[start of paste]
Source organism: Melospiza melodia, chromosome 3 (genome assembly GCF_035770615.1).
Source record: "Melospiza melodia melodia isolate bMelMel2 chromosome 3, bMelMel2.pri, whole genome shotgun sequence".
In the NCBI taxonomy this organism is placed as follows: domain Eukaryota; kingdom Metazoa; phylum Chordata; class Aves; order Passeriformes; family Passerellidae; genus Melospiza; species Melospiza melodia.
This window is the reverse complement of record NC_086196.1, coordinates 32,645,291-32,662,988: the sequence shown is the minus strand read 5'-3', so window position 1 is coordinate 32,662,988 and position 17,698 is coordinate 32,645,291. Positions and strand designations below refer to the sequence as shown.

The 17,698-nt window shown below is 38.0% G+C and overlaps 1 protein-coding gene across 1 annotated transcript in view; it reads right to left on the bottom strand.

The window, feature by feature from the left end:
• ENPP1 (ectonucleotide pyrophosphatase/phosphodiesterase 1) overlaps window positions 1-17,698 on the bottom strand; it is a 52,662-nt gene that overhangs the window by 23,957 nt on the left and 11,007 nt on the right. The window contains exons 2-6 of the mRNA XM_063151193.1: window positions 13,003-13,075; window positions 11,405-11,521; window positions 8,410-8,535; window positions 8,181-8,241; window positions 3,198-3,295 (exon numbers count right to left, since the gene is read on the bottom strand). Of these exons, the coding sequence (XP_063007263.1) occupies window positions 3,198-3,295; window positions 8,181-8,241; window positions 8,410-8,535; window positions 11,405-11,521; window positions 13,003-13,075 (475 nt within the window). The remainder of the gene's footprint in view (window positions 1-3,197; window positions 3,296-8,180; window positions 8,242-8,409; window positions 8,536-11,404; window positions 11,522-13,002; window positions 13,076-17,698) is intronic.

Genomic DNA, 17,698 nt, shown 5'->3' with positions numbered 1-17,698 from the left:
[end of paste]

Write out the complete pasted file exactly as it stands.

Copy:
Source organism: Melospiza melodia, chromosome 3 (genome assembly GCF_035770615.1).
Source record: "Melospiza melodia melodia isolate bMelMel2 chromosome 3, bMelMel2.pri, whole genome shotgun sequence".
In the NCBI taxonomy this organism is placed as follows: domain Eukaryota; kingdom Metazoa; phylum Chordata; class Aves; order Passeriformes; family Passerellidae; genus Melospiza; species Melospiza melodia.
This window is the reverse complement of record NC_086196.1, coordinates 32,645,291-32,662,988: the sequence shown is the minus strand read 5'-3', so window position 1 is coordinate 32,662,988 and position 17,698 is coordinate 32,645,291. Positions and strand designations below refer to the sequence as shown.

The 17,698-nt window shown below is 38.0% G+C and overlaps 1 protein-coding gene across 1 annotated transcript in view; it reads right to left on the bottom strand.

The window, feature by feature from the left end:
• ENPP1 (ectonucleotide pyrophosphatase/phosphodiesterase 1) overlaps window positions 1-17,698 on the bottom strand; it is a 52,662-nt gene that overhangs the window by 23,957 nt on the left and 11,007 nt on the right. The window contains exons 2-6 of the mRNA XM_063151193.1: window positions 13,003-13,075; window positions 11,405-11,521; window positions 8,410-8,535; window positions 8,181-8,241; window positions 3,198-3,295 (exon numbers count right to left, since the gene is read on the bottom strand). Of these exons, the coding sequence (XP_063007263.1) occupies window positions 3,198-3,295; window positions 8,181-8,241; window positions 8,410-8,535; window positions 11,405-11,521; window positions 13,003-13,075 (475 nt within the window). The remainder of the gene's footprint in view (window positions 1-3,197; window positions 3,296-8,180; window positions 8,242-8,409; window positions 8,536-11,404; window positions 11,522-13,002; window positions 13,076-17,698) is intronic.

Genomic DNA, 17,698 nt, shown 5'->3' with positions numbered 1-17,698 from the left: